For our last look back at Star Wars Celebration, I’m offering up some final thoughts and a slideshow of some of the various and sundry sights found around the Exhibitor’s Floor and elsewhere.
The Good: Celebration had an enormous amount of content available and organized it fairly well in different interest tracks: Cosplay, Crafting, Literature, etc. The mobile application they developed was actually much better than the apps I’ve used for other conventions such as San Diego Comic-Con, enabling attendees to quickly access the day’s schedule and sync it with a list of personal favorites. In general, lines appeared manageable for most of the smaller panels, and getting into the Arena presentations was at least not any more painful than you should probably expect at a big convention.
Most importantly, both the presenters and the guests seemed to be imbued with a fresh sense of enthusiasm and optimism for the franchise that only ratcheted up as the weekend progressed. Some of that surely was secondary to all the new activity brought on after the Disney purchase, but the clips and reports from the people involved with the new LucasFilm gave a sense of purpose and vision that bodes well for the upcoming films.
The Bad: While the line management got reasonably effective by the end of the weekend, the start was marked by an abundance of disorganization and shrill histrionics. Finding your way to the various locations wasn’t helped by the fact that they named all the different venues unenlightening things like “Celebration Stage”…and then didn’t put the names on the maps they uploaded to the app. Fortunately they updated the app regularly so the information was up by the second day, but it seemed as though it took about a day for enough information to disseminate through the volunteers to render them helpful.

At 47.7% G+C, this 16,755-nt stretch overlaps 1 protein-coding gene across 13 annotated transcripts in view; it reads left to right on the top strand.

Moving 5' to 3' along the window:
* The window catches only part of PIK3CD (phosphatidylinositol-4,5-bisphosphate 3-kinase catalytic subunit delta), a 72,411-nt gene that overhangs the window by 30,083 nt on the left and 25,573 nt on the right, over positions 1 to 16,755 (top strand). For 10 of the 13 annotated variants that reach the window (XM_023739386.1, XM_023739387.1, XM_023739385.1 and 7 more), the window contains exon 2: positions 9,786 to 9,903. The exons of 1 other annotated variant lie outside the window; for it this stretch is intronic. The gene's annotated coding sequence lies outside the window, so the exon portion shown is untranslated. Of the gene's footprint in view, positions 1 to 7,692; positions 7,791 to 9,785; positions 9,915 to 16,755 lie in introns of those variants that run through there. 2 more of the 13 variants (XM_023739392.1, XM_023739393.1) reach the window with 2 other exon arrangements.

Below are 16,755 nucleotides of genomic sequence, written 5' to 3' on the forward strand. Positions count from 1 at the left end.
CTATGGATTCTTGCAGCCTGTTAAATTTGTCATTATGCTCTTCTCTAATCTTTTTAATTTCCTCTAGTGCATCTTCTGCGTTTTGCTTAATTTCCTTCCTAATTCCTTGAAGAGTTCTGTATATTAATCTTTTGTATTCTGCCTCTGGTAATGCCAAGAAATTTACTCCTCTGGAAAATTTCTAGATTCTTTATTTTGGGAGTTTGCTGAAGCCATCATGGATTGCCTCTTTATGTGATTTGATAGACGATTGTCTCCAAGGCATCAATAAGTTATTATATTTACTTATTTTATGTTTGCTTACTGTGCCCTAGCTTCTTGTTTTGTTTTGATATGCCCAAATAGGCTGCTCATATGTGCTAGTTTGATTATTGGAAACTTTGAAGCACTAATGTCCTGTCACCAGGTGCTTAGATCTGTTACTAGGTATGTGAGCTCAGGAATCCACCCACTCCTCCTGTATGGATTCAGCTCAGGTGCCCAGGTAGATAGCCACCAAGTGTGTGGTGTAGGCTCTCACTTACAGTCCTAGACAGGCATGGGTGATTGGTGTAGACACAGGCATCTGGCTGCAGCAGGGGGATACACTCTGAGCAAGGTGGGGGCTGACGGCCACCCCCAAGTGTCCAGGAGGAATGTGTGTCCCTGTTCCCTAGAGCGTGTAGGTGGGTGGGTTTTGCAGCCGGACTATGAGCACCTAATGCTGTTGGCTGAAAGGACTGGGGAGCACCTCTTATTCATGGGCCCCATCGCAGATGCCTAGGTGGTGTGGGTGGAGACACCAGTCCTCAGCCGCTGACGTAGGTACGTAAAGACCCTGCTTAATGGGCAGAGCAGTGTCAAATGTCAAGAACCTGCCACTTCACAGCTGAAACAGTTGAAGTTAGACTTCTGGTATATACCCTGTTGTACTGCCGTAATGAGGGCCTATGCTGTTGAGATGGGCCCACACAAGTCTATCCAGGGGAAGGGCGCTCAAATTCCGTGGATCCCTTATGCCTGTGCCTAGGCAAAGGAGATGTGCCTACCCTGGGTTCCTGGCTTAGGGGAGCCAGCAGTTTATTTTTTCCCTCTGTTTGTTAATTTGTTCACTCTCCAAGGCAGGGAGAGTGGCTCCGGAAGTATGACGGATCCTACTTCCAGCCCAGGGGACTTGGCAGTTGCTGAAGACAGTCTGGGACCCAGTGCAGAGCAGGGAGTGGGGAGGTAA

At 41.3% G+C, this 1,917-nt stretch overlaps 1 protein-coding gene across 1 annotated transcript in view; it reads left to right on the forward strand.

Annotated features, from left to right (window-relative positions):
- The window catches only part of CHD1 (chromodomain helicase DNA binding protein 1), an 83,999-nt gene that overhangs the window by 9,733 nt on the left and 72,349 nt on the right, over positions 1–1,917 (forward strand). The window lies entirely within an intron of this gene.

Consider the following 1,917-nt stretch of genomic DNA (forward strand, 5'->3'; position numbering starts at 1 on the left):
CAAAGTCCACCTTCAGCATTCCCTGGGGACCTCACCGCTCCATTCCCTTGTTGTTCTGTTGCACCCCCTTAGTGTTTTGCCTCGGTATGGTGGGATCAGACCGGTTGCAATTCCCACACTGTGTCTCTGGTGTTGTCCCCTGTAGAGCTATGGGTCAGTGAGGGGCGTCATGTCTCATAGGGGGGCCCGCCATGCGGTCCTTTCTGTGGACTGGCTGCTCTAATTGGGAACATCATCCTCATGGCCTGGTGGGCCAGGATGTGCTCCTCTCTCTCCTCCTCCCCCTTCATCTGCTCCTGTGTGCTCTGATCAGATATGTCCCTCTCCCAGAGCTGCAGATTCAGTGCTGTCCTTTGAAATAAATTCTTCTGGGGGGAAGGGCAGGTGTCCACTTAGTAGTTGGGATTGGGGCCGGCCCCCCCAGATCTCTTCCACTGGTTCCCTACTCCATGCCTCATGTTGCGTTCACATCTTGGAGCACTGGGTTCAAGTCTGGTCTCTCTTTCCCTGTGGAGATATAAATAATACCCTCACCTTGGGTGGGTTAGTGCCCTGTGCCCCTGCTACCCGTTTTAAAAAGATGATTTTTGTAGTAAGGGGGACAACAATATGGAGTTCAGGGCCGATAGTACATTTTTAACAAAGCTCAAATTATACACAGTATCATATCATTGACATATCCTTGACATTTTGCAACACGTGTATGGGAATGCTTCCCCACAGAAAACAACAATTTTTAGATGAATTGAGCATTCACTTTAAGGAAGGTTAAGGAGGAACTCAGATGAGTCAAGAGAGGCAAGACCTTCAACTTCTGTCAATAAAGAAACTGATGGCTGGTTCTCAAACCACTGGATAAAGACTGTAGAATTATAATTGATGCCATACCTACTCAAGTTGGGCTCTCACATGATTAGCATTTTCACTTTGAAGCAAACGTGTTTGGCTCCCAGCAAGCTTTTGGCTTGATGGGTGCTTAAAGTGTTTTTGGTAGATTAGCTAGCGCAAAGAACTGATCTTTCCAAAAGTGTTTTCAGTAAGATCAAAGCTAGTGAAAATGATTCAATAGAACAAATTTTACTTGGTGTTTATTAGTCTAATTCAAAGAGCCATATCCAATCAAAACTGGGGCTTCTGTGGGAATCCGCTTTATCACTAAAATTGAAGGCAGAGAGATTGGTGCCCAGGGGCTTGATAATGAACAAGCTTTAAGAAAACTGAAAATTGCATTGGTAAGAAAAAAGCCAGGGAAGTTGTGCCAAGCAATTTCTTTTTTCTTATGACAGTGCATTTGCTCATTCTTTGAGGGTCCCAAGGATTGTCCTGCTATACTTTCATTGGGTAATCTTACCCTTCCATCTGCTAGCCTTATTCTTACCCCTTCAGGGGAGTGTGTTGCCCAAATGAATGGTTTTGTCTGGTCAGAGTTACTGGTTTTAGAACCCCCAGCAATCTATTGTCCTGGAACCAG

The Ugly: Probably the worst part of the whole convention was the Celebration Show Store. The line to get in was horrific, and the line to check out was worse. When I got in line, I assumed that the line was going to move really fast, because otherwise the length of it would have made waiting in it ridiculous. Surprise! It actually took around two hours or so to get through the line to pay. By the time I got to the cashier, I could barely remember what I was there for. By Sunday, the lines had dwindled away, but so had most of the merchandise.
It seems as though it might streamline things if they limited the number of each item one person could purchase, and possibly instituted a “fastpass”-like system so that people could reserve a window of time they could enter the store. A similar fix might help with walk-throughs such as the “Force Awakens” Exhibit that had three to four hour wait times the days I checked, obligating them to cap the line around noon the last day.
Another workaround would be to purchase the VIP tickets that offer a number of perks, including reserved seating and a preview session in the store. The disadvantages, besides the increased cost, is that they are relatively limited in number and sell out almost as soon as tickets go on sale.
On the whole, however, I thought Celebration did a great job of feeding the audience’s desire for more information about the future of the Star Wars franchise, while avoiding spoilers. It introduced new players while reintroducing us to a number of old ones, and was persuasive in presenting impressive prospects to come.
Next year, Star Wars Celebration will be held July 15-17, 2016 at the Excel London Exhibition Centre. Tickets and other information are available at http://www.starwarscelebration.com/